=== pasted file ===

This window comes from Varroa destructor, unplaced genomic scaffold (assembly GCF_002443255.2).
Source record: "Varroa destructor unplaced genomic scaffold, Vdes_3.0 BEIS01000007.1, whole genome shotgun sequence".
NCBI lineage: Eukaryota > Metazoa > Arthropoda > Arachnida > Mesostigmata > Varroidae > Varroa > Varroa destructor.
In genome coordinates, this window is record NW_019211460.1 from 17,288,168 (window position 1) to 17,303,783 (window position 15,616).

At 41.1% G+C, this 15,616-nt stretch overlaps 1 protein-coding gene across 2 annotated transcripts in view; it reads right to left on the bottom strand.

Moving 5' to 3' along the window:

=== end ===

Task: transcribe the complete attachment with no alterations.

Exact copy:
This window comes from Varroa destructor, unplaced genomic scaffold (assembly GCF_002443255.2).
Source record: "Varroa destructor unplaced genomic scaffold, Vdes_3.0 BEIS01000007.1, whole genome shotgun sequence".
NCBI lineage: Eukaryota > Metazoa > Arthropoda > Arachnida > Mesostigmata > Varroidae > Varroa > Varroa destructor.
In genome coordinates, this window is record NW_019211460.1 from 17,288,168 (window position 1) to 17,303,783 (window position 15,616).

At 41.1% G+C, this 15,616-nt stretch overlaps 1 protein-coding gene across 2 annotated transcripts in view; it reads right to left on the bottom strand.

Moving 5' to 3' along the window: